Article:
Method

All data were collected in the context of a larger study investigating the effectiveness of cognitive behavioral therapies for individuals with CFS (Jason et al., 2007). The study was approved by the DePaul University Institutional Review Board, and carried out in several phases. First, individuals were recruited and screened for eligibility. Participants were recruited from a variety of sources, including physician referrals. Information about the treatment trial study was disseminated to medical colleagues through mailings, phone communication, and invited grand rounds, and through announcements in local media (i.e. newspapers, radio, cable access network). All participants were required to be at least 18 years of age, not pregnant, able to read and speak English, and considered to be physically capable of attending the scheduled sessions. Persons who use wheelchairs and those who were bedridden or housebound were excluded due to the practical difficulties of keeping therapy appointments. Referrals to local physicians who treat CFS and to support groups were offered to these individuals. After a consent form was filled out, prospective participants were initially screened using a structured questionnaire. Because CFS is a diagnosis of exclusion, prospective participants were screened for identifiable psychiatric and medical conditions that may explain CFS-like symptoms. These measures were completed at DePaul University and took approximately two hours. After the initial interview was completed, the patients’ information was reviewed to ensure that they met all eligibility requirements.

All eligible participants attended a medical appointment with the study physician in order to confirm the diagnosis of chronic fatigue syndrome. After confirmation that the individual fully met the criteria for CFS according to the Fukuda et al. (1994) case definition, individuals completed a battery of baseline measures (described below). They were also assigned randomly to one of 4 treatment conditions, and completed measures at three follow-up testing periods. However, only the data obtained at baseline will be considered in the current investigation. One hundred fourteen individuals were found to be eligible and recruited into the present study, and completed the initial baseline measures. Of these 114 participants, 108 completed the salivary cortisol sampling protocol, and the current investigation will examine results from these participants. Of these 108 individuals, 18 (16.7%) were male and 90 (83.3%) were female. Regarding ethnicity, 5 of the 108 were African-American (4.6%), 94 were Caucasian (87.0%), 5 were Latino (4.6%), and 4 were Asian-American (3.7%).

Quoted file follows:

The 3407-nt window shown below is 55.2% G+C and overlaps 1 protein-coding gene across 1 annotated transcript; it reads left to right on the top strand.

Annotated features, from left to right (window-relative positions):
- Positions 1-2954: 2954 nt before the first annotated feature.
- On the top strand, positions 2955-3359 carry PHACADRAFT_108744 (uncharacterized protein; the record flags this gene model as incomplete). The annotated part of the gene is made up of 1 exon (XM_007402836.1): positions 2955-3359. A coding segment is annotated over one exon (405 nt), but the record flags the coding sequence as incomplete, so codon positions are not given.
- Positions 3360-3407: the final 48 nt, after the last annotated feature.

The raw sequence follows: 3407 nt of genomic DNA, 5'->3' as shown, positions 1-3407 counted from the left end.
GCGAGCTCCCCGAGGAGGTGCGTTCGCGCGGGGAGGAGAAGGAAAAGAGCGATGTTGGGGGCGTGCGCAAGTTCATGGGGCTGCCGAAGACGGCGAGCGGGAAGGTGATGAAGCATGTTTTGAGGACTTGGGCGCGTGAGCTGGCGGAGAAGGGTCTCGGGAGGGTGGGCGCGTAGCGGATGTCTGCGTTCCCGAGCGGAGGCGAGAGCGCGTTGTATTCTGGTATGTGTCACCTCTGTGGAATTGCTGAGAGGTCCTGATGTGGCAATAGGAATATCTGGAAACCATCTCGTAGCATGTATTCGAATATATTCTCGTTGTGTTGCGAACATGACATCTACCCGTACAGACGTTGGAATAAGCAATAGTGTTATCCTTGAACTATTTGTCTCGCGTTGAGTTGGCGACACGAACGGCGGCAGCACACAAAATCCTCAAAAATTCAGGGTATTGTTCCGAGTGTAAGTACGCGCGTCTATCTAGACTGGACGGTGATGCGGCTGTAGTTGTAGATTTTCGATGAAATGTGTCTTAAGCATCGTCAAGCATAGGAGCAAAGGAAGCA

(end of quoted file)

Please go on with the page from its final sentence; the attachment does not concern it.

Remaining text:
Measures

The CFS Questionnaire

This screening scale was initially validated by Jason, et al. (1997). This scale is used to collects demographic, health status, medication usage, and symptom data, and it uses the definitional symptoms of CFS (Fukuda et al., 1994). Hawk, Jason, and Torres-Harding (2007) recently revised this CFS Questionnaire, and administered the questionnaire to three groups (those with CFS, Major Depressive Disorder, and healthy controls). The revised instrument, which was used in the present study, evidences good test-retest reliability and has good sensitivity and specificity (Hawk, Jason, & Torres-Harding, 2007). For each Fukuda et al. (1994) case definition symptom, participants rated the intensity of each symptom they endorsed on a scale of 0 to 100, where 0 = no problem and 100 = the worst problem possible.

The Structured Clinical Interview for DSM-IV (SCID) (First, Spitzer, Gibbon, & Williams, 1996) Axis I

This interview was used to establish psychiatric diagnoses. The professionally administered SCID allows for clinical judgment in the assignment of symptoms to psychiatric or medical categories, a crucial distinction in the assessment of symptoms that overlap between CFS and psychiatric disorders, such as fatigue, concentration difficulty, and sleep disturbance (Friedberg & Jason, 1998). A psychodiagnostic study (Taylor & Jason, 1998) validated the use of the SCID in a sample of CFS patients.

Medical Examination

The physician screening evaluation included a general and neurological physical examination. Laboratory tests in the battery were the minimum necessary to rule out other illnesses (Fukuda et al., 1994). Laboratory tests included a chemistry screen (which assesses liver, renal, and thyroid functioning), complete blood count with differential and platelet count, erythrocyte sedimentation rate, arthritic profile (which includes rheumatoid factor and antinuclear antibody), hepatitis B, Lyme Disease screen, HIV screen and urinalysis. A tuberculin skin test was also performed. If the TB skin test was positive, a follow-up chest x-ray was conducted to rule out tuberculosis. The project physician performed a detailed medical examination to detect evidence of diffuse adenopathy, hepatosplenomegaly, synovitis, neuropathy, myopathy, cardiac or pulmonary dysfunction. This medical examination was used to confirm the diagnosis of chronic fatigue syndrome, according to the Fukuda et al. (1994) criteria and to rule out exclusionary medical conditions.

Fatigue Scale (FS)